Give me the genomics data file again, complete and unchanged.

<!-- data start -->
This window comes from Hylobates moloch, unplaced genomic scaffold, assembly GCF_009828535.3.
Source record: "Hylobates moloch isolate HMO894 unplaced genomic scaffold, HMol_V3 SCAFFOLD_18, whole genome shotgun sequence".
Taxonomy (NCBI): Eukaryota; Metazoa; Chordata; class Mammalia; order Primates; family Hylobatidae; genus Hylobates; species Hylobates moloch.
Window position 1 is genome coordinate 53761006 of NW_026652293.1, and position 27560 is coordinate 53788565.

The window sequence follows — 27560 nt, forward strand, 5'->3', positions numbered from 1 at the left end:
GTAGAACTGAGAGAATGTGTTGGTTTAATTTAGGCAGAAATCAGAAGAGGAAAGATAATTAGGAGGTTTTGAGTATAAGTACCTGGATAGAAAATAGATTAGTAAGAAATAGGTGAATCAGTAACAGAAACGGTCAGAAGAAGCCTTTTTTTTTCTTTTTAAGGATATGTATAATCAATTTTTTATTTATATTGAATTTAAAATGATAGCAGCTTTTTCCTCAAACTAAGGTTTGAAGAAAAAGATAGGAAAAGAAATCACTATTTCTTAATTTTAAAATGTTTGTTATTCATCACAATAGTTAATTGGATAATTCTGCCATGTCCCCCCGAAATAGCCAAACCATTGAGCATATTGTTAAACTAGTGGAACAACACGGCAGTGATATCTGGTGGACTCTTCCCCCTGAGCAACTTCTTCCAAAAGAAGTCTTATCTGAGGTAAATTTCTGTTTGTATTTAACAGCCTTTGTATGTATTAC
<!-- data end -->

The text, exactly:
This window comes from Hylobates moloch, unplaced genomic scaffold, assembly GCF_009828535.3.
Source record: "Hylobates moloch isolate HMO894 unplaced genomic scaffold, HMol_V3 SCAFFOLD_18, whole genome shotgun sequence".
Taxonomy (NCBI): Eukaryota; Metazoa; Chordata; class Mammalia; order Primates; family Hylobatidae; genus Hylobates; species Hylobates moloch.
Window position 1 is genome coordinate 53761006 of NW_026652293.1, and position 27560 is coordinate 53788565.

The window sequence follows — 27560 nt, forward strand, 5'->3', positions numbered from 1 at the left end:
GTAGAACTGAGAGAATGTGTTGGTTTAATTTAGGCAGAAATCAGAAGAGGAAAGATAATTAGGAGGTTTTGAGTATAAGTACCTGGATAGAAAATAGATTAGTAAGAAATAGGTGAATCAGTAACAGAAACGGTCAGAAGAAGCCTTTTTTTTTCTTTTTAAGGATATGTATAATCAATTTTTTATTTATATTGAATTTAAAATGATAGCAGCTTTTTCCTCAAACTAAGGTTTGAAGAAAAAGATAGGAAAAGAAATCACTATTTCTTAATTTTAAAATGTTTGTTATTCATCACAATAGTTAATTGGATAATTCTGCCATGTCCCCCCGAAATAGCCAAACCATTGAGCATATTGTTAAACTAGTGGAACAACACGGCAGTGATATCTGGTGGACTCTTCCCCCTGAGCAACTTCTTCCAAAAGAAGTCTTATCTGAGGTAAATTTCTGTTTGTATTTAACAGCCTTTGTATGTATTAC